Compared to other alcoholic beverages, red wine doesn't suffer much of an image problem — recent headlines have credited the drink with helping the French stay svelte without sacrificing high-fat foods, while other news stories have touted its cardiovascular benefits. Although research does support the notion that red wine's moderate alcohol content and high concentration of flavonoids may help prevent blood clots and hardening of the arteries, its effect on body weight isn't so clearly defined.
When it comes to alcohol options, red wine offers many health benefits. And while there's evidence that people who drink red wine have an easier time maintaining a healthy weight, red wine may not be the magic drink to help you lose those unwanted pounds.
Red Wine and Weight Loss
Increasing your physical activity and making smart dietary choices are the two basic tenets of any healthy weight-loss program. To give your body what it needs while watching your daily caloric intake, dietitians often recommend choosing nutrient-dense foods, or those that supply higher levels of nutrients per calorie, over energy-dense foods, or those that supply few nutrients and are relatively high in calories.
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Although red wine is rich in beneficial phytochemicals, it only contains trace amounts of potassium, iron, B vitamins and other essential micro-nutrients. Because these trace nutrients are delivered in a high-calorie package — the average red table wine provides 125 calories per 5-ounce serving — red wine isn't an ideal choice for someone who's actively trying to lose weight.
Read more: Calories in 8 Oz of Wine
Alcohol and Weight Gain
Red wine contains alcohol, a concentrated source of energy that provides 7 calories per gram. By comparison, you'll get 4 calories from a gram of protein or a gram of carbohydrates, and about 9 calories from a gram of fat. To lose weight when alcohol is a regular part of your diet, you have to compensate for its calories.
This may not always be an easy thing to do, however; an April 2010 article published in the journal Physiology & Behavior notes that alcohol tends to qualify as "additive" calories when people drink with food. That is, most people don't consume fewer food calories when alcohol is served at mealtime. Instead, drinking wine or any other alcohol with your meal makes you more likely to passively increase in your total caloric intake, which, when done habitually, can set you up for weight gain.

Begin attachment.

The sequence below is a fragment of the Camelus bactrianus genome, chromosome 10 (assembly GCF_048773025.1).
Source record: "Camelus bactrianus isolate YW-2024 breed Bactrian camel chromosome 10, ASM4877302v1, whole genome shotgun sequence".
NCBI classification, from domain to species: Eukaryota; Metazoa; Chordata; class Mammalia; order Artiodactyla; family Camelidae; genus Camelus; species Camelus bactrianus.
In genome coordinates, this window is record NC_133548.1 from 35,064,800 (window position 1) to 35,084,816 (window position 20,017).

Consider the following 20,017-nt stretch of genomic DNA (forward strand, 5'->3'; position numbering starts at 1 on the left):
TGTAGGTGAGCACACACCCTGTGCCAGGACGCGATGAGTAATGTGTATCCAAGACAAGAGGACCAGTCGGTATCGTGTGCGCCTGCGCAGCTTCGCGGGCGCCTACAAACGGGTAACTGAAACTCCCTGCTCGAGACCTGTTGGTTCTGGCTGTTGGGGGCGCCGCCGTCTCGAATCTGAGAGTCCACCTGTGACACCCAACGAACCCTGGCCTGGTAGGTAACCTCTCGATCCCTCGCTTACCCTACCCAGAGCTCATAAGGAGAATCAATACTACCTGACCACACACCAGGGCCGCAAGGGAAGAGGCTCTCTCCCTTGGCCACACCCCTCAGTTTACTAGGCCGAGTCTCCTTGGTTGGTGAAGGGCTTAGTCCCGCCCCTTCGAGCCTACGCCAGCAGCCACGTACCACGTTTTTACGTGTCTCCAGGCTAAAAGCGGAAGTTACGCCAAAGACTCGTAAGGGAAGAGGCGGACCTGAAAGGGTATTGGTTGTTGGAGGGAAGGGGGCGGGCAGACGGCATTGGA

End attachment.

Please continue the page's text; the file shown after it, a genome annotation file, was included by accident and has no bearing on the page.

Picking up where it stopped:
Wine and Long-Term Weight Control
Although red wine won't necessarily do you any favors when it comes to weight loss, it might be able to help you maintain a healthy body weight long-term. An eight-year study of more than 19,000 middle-aged women published in the Archives of Internal Medicine in March 2010 concluded that normal-weight women who drink a moderate amount of alcohol, such as a glass of red wine a day, are less likely to have overweight or obesity as they age than women who don't drink.
Similarly, scientists who followed nearly 16,000 middle-aged women in a seven-year prospective cohort study for the Women's Health Initiative concluded in a September 2012 issue of International Journal of Obesity that women who drink moderately are more likely to maintain a healthy weight as they age than nondrinkers. The study's authors went even further, noting that wine protects against weight gain more effectively than liquor or beer.
Read more: Red Wine vs. White Wine
Despite the potential health benefits of red wine, drinking alcohol of any kind comes with risks. As the Harvard T.H. Chan School of Public Health points out, "Alcohol is both a tonic and a poison," depending on how much you consume. Because alcohol affects individuals differently, there's no universal consensus on what constitutes a standard drink, just as "moderate drinking" hasn't been officially defined.
In the United States, a 5-ounce glass of red wine, which is 12 percent alcohol by weight, constitutes one drink. Moderate drinking is generally defined as no more than two drinks a day for men, and no more than one drink a day for women. In addition to the potential for weight gain, drinking more than the moderate amount of alcohol can cause a host of health problems, including liver inflammation, high blood pressure and a significantly increased risk of cancer.
If you don't already drink red wine, there's no need to start — moderate physical activity and a whole-foods based diet that's both high in fiber and low in added sugars can promote cardiovascular health and help you lose weight. And if you're still looking for that magic weight-loss beverage, try water — a September 2015 study in the journal Obesity found that drinking 16 ounces of water about half an hour before mealtime can help you consume fewer calories when you sit down to eat.
- Harvard T.H. Chan School of Public Health: "Alcohol – Balancing Risks and Benefits"
- Harvard T.H. Chan School of Public Health: "Drinks to Consume in Moderation"
- Current Obesity Reports: "Alcohol Consumption and Obesity – An Update"
- Physiology and Behavior: "Alcohol, Appetite and Energy Balance – Is Alcohol Intake a Risk Factor for Obesity?"
- International Journal of Obesity: "Alcohol Consumption and Body Weight Change in Postmenopausal Women – Results From the Women's Health Initiative"
- Archives of Internal Medicine: "Alcohol Consumption, Weight Gain, and Risk of Becoming Overweight in Middle-Aged and Older Women"
- USDA National Nutrient Database: "Alcoholic Beverage, Wine, Table, Red"
- Obesity (Silver Spring): "Efficacy of Water Preloading Before Main Meals as a Strategy for Weight Loss in Primary Care Patients With Obesity – RCT"
- Brown University Health Promotion: "Alcohol and Your Body"